In meeting with Smith, home care workers, clients back Biden plan to fund ‘caregiving infrastructure’

Sen. Tina Smith talks with Lauren Thompson, a home care client and disability-rights advocate with cerebral palsy.

OAKDALE – With Congress poised to take up President Joe Biden’s infrastructure plan this month, workers, retirees and people with disabilities are teaming up to lobby in support of a provision that would provide $400 billion in federal funding for in-home and community-based care. 

It’s a pitch home care worker Jacqueline Kelly delivered from her own backyard, along with other advocates, to U.S. Sen. Tina Smith yesterday at a listening session planned by SEIU Healthcare Minnesota, which represents over 20,000 home care workers statewide.

Home care investments in President Biden’s proposal would create an estimated 1 million jobs and improve wages and benefits for workers in the industry. That would be a win for workers, Kelly told Smith, and for the clients they serve, like Kelly’s 16-year-old son.

“I worry that if I can’t offer living wages, benefits and a viable long-term career path, caregivers will choose to move into other employment situations that have more stability and less risk,” Kelly said.

Kelly and other advocates at the event also noted that most home health care workers are women and people of color, who “have been left out or left behind for far too long.”

“After COVID, I hope we all know better now,” Kelly said. “Our communities, our families, our economy – we are all depending on the women doing this work to keep all of our lives going. And what could be more valuable than that?”

Restoring the country 

The home care measure is just one part of Biden’s $2 trillion infrastructure proposal. The American Jobs Plan also calls for jobs-creating investments in roads, bridges, transit, schools, housing, manufacturing, research, climate change mitigation and more.

SEIU and other unions are backing the president’s plan. AFL-CIO President Richard Trumka called the “unprecedented federal investment” an important and necessary step toward “repairing, rebuilding and restoring our country.”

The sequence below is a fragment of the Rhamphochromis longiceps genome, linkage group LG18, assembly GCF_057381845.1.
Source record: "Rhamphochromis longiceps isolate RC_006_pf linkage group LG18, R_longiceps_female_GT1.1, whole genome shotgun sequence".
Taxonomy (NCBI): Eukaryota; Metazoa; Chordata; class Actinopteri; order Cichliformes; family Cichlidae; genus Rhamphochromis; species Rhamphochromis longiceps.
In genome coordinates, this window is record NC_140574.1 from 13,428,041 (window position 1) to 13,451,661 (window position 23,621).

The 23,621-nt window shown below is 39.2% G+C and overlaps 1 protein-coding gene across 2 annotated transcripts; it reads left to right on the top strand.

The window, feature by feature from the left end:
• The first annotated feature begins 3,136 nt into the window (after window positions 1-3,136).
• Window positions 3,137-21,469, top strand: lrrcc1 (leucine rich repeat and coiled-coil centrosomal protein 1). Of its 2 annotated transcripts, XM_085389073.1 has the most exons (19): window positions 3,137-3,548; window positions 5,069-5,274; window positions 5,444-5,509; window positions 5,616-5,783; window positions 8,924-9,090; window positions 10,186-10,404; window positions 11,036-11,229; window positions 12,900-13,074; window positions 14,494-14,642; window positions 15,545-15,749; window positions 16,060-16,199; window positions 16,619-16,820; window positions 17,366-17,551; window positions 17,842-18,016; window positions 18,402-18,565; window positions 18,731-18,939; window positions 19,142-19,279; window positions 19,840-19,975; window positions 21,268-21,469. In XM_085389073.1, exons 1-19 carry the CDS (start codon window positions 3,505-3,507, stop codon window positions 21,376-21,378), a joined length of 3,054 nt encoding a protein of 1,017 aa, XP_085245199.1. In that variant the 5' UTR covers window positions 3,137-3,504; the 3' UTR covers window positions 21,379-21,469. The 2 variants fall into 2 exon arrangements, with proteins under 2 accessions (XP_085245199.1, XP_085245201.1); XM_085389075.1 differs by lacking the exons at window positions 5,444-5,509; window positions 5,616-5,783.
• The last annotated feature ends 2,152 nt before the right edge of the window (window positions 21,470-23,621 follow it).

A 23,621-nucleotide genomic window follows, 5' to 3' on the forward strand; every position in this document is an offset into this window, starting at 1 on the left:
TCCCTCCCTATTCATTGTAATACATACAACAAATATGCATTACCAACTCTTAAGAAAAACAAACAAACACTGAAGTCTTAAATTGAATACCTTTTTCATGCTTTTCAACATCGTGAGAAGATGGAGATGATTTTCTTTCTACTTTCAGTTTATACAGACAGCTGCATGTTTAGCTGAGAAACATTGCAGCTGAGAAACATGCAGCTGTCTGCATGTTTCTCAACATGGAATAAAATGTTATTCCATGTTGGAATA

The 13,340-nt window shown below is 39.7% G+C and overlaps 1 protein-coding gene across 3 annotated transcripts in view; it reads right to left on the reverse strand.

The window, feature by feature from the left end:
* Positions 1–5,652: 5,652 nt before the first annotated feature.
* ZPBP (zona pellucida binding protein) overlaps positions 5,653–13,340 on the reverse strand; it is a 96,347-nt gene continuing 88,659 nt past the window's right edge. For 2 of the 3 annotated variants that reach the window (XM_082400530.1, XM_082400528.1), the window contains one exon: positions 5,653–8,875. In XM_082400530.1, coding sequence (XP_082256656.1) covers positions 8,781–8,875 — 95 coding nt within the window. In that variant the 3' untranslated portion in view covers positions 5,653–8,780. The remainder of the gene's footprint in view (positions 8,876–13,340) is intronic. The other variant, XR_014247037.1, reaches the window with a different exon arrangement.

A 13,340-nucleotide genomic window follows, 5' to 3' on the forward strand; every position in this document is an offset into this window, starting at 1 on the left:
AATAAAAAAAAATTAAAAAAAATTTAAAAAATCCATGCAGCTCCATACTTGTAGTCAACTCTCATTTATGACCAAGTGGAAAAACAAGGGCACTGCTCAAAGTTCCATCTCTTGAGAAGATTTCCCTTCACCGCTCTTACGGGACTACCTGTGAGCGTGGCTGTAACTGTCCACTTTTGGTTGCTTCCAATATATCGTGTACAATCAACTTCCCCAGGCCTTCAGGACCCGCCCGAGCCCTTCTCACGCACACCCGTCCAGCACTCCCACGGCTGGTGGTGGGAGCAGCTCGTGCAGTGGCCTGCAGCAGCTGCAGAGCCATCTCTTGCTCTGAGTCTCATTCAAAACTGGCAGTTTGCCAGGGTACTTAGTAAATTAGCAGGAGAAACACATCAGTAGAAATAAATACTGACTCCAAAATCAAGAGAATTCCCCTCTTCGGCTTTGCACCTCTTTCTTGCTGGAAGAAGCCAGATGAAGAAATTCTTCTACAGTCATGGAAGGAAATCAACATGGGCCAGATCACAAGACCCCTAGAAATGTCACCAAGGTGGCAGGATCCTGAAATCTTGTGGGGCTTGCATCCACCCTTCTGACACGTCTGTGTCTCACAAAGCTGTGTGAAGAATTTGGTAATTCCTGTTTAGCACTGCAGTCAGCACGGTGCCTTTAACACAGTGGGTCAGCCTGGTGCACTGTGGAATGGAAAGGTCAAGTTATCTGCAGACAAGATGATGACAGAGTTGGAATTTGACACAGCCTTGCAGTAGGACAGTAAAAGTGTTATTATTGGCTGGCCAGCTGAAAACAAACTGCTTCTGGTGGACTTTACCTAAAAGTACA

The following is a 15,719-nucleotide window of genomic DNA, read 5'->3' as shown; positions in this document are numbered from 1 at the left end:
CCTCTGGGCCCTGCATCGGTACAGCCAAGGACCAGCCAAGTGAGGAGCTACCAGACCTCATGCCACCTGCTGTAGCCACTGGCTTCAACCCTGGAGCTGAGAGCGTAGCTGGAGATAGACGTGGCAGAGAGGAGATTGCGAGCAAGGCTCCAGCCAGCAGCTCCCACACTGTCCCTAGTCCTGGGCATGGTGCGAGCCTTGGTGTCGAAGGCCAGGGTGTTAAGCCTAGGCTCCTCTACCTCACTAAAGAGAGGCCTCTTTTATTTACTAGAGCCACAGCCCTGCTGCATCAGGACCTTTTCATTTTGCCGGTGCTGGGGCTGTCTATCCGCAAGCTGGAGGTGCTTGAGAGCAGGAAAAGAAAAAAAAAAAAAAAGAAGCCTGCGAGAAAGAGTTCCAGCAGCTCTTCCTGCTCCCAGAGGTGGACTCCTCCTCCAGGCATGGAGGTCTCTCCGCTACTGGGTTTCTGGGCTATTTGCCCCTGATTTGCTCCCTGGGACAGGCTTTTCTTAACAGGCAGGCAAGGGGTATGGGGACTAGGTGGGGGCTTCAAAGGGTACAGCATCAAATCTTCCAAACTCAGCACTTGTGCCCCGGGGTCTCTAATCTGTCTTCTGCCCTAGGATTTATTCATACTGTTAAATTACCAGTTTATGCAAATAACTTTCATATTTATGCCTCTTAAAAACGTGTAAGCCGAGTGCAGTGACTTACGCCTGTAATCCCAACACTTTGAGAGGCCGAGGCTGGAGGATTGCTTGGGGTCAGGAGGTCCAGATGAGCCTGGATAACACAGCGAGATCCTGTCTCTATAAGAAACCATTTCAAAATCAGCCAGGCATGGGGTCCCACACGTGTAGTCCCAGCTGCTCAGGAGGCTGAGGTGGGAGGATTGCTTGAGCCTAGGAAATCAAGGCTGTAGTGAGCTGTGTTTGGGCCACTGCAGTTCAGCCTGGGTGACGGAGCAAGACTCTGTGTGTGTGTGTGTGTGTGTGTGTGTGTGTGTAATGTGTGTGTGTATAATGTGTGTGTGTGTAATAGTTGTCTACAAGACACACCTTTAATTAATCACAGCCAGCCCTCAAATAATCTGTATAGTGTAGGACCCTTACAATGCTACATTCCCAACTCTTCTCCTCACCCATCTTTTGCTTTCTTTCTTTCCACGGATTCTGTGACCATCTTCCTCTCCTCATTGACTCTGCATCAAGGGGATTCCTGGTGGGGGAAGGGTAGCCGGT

“It’s time for Congress to step up and deliver the funding we need to tackle the climate injustice, racial injustice and economic injustice facing working families while creating a new generation of well-paying union jobs,” Trumka said.

Indeed, Biden’s proposal includes “neutrality” language requiring projects funded through the legislation to offer workers a fair opportunity to form a union. That includes expanded support for home health care through Medicaid, which a White House fact sheet asserts would “put in place an infrastructure to create good middle-class jobs with a free and fair choice to join a union.”

An investment in independence 

More than 90,000 people work as home health aides and personal care assistants in Minnesota, and home care workers here already have formed a union to improve their wages, benefits and training opportunities.

But advocates say the federal government must do more to stabilize and professionalize the industry’s workforce, which is marked by high rates of turnover.

Lauren Thompson, who has cerebral palsy, told Smith that her struggle to find consistent, affordable home care has “impacted every aspect of my life.” Over the last 10 years, Thompson said, she has bounced between in-home and “facility-style” care, and now lives in a group home with three other people.

“I’m the safest I’ve been in years, but I’ve lost my freedom and my privacy,” Thompson said. “Everyone needs to know that there’s a large demographic of Americans who aren’t truly living free because of this care crisis.”

While some workers rely on roads or transit or internet access to get to work, millions of American workers with disabilities rely on home health care, Rob Wudlick, a clinical research project manager at the University of Minnesota’s medical school, told the senator.

“Being able to live in the community allows me to work,” said Wudlick, who suffered a life-changing injury as a teenager. “Having a strong health care workforce – those are my arms and legs. Without that, I am not able to get out of bed. I would have to live in a facility somewhere and wouldn’t be able to work.”

‘Infrastructure for families’ 

Smith, a member of the Senate Health Committee, pledged to take the stories of workers and clients back to Congress as debate over Biden’s American Jobs Plan begins. Funding home care is an investment in “infrastructure for families,” she said.

“These jobs have been consistently undervalued, and that has often had devastating impacts, not only for families who need help, but also for the folks themselves that are doing this work and at the same time are often making poverty wages,” Smith said.

The event at Kelly’s home in Oakdale was the first in a series of town halls planned in 23 states, as home care workers, clients and advocates seek to use the power of their personal stories to boost support for Biden’s proposal.


  1. mslauren878 says:

    This is Lauren Thompson. This article has misrepresented my statement and I wish to clarify. I live in a grouphome with other 3 people. I do not share a small room with other 3 people. I do have one private room.

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